Web crimes are chilling online sales, raising anxiety

Value Judgments

Your Money

September 04, 2005|By JANET KIDD STEWART

WE ARE PAYING more and more protection money on our financial lives.

Identity theft, phishing scams, viruses and worms are turning the convenience of online personal finance into a jungle of security fears.

Direct costs to banks and credit companies of computer scams like phishing and identity theft - costs that ultimately flow to consumers - have mounted to more than $1.2 billion, according to research firm Gartner Inc.

Sales of scanning software for virus protection and other personal computer security products continue to build, especially after major security breaches in recent months. In one of those breaches, hackers obtained credit-card and debit-account data on hundreds of thousands of card customers.

That, in turn, has led to more security measures.

Online stock trading firm E-Trade Financial has rolled out an optional security system that features a key-chain gadget that generates a new six-digit password code every 60 seconds. The code is in addition to a login ID and password.

The E-Trade Digital Security ID is free to customers with at least $50,000 in their accounts, or to those who trade at least five times per month. Others can pay a one-time fee of $25 for the service, said Greg Framke, an executive vice president with E-Trade.

People who trade stocks, invest and bank online are becoming more of a target for identity-theft attacks, Framke said.

"We wanted to get out quickly on this," he said. The company expects to have more than 20,000 customers using the tokens by summer's end.

Fears about online financial privacy are mounting, despite all the spending.

Anxiety over identity theft was among the top financial concerns among affluent households in a survey this summer by Phoenix Affluent Marketing Service of Rhinebeck, N.Y.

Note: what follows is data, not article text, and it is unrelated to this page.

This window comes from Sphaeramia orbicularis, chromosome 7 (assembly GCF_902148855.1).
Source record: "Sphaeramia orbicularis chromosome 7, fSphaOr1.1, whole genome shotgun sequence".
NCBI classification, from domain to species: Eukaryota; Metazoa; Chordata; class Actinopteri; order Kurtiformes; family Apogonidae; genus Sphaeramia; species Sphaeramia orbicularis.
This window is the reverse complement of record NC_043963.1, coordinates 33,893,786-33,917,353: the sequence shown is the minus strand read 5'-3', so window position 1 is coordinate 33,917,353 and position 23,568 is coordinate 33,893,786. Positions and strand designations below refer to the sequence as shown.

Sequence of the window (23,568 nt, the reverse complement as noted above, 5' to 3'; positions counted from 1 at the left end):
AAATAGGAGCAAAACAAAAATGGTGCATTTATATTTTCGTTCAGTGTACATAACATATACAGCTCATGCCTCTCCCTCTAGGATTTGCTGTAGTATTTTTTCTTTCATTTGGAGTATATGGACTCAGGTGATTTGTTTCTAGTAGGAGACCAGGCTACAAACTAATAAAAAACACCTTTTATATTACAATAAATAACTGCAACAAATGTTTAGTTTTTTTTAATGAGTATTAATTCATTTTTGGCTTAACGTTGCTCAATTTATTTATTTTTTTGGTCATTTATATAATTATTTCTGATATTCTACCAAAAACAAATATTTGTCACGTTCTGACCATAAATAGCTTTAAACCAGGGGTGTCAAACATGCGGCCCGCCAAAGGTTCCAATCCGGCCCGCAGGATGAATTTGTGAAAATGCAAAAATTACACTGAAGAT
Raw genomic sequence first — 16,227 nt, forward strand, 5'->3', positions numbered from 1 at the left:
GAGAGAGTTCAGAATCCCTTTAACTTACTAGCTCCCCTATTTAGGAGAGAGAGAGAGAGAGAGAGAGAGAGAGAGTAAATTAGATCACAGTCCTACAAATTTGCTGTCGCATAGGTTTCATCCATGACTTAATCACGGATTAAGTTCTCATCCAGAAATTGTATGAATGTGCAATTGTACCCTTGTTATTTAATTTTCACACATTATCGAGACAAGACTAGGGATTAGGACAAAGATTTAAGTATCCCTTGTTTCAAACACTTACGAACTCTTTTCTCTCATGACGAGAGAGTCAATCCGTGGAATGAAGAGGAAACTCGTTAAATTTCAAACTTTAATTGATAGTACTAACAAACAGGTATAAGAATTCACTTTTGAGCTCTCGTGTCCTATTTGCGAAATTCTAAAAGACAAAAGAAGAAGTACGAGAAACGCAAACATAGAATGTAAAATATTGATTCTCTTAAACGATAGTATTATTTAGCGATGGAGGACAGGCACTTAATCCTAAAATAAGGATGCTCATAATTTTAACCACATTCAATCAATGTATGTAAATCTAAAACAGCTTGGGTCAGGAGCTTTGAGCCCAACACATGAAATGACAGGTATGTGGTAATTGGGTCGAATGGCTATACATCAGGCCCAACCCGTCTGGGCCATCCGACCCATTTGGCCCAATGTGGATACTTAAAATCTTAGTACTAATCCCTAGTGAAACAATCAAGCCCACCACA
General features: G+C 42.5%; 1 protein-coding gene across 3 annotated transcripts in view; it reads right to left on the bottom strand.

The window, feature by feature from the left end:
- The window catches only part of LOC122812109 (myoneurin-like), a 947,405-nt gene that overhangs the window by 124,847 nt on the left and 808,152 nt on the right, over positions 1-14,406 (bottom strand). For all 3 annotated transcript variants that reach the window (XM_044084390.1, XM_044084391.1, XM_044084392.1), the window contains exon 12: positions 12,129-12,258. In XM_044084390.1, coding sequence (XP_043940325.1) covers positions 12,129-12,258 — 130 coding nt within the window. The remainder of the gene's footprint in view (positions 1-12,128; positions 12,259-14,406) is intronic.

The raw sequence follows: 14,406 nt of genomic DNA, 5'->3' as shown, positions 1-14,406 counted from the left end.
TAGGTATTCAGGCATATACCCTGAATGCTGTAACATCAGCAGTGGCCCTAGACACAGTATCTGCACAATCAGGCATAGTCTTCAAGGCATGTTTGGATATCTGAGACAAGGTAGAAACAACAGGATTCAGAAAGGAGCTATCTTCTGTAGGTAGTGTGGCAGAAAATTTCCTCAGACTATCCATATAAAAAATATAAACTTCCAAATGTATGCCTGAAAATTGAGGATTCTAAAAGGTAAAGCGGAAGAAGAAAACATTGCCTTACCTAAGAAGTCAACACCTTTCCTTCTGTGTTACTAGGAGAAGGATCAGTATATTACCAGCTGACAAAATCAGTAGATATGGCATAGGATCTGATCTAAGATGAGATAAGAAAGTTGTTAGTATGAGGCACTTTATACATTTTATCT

As a financial concern, identity theft rated just below retirement planning, minimizing taxes and the health of the U.S. economy. It rated higher than paying for college, caring for elderly relatives and leaving an estate to heirs.

Gartner estimates online shoppers and banking customers are reducing their cyber activity because of privacy fears. After a June survey found 40 percent of shoppers and 28 percent of online banking users are cutting back, Gartner lowered its estimates for e-commerce sales in the coming years. The company said e-commerce revenue growth rates would slow by 1 to 3 percentage points by 2007.

None of this means customers are ready and willing to pay for the protection, however.

"I'm not sure households are screaming to pay for a lot of security bells and whistles," said David Thompson, vice president for Phoenix Affluent Marketing. But credit-card companies, investment firms and other online account providers who offer higher security standards are likely to win consumers' hearts, he said.

In the Phoenix survey of nearly 1,200 affluent Americans, 86 percent said they would want their financial institution to offer immediate account cancellation if security had been breached.

In practice, Thompson said, people may not like that option so much.

"I wouldn't want that at all because I have so many automatic debits set up it would be a nightmare to transfer," he said. "For me it would be a draconian remedy."

E-mail Janet Kidd Stewart at yourmoney@tribune.com.

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